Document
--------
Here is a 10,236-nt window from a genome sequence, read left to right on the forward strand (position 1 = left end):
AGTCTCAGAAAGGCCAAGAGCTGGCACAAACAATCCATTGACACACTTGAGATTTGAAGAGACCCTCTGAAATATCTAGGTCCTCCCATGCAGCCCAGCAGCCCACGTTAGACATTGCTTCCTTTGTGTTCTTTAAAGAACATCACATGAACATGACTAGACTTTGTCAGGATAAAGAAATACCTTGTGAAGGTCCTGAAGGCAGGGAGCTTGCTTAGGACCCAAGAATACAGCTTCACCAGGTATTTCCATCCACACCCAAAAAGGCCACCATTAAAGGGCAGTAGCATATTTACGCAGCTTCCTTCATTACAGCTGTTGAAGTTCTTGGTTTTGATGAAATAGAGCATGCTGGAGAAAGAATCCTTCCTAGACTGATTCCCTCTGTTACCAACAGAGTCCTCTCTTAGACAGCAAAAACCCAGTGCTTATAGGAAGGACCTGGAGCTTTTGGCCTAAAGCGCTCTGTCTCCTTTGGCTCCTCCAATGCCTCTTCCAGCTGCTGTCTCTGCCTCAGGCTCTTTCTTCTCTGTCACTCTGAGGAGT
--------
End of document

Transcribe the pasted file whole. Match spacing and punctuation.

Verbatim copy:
Here is a 10,236-nt window from a genome sequence, read left to right on the forward strand (position 1 = left end):
AGTCTCAGAAAGGCCAAGAGCTGGCACAAACAATCCATTGACACACTTGAGATTTGAAGAGACCCTCTGAAATATCTAGGTCCTCCCATGCAGCCCAGCAGCCCACGTTAGACATTGCTTCCTTTGTGTTCTTTAAAGAACATCACATGAACATGACTAGACTTTGTCAGGATAAAGAAATACCTTGTGAAGGTCCTGAAGGCAGGGAGCTTGCTTAGGACCCAAGAATACAGCTTCACCAGGTATTTCCATCCACACCCAAAAAGGCCACCATTAAAGGGCAGTAGCATATTTACGCAGCTTCCTTCATTACAGCTGTTGAAGTTCTTGGTTTTGATGAAATAGAGCATGCTGGAGAAAGAATCCTTCCTAGACTGATTCCCTCTGTTACCAACAGAGTCCTCTCTTAGACAGCAAAAACCCAGTGCTTATAGGAAGGACCTGGAGCTTTTGGCCTAAAGCGCTCTGTCTCCTTTGGCTCCTCCAATGCCTCTTCCAGCTGCTGTCTCTGCCTCAGGCTCTTTCTTCTCTGTCACTCTGAGGAGT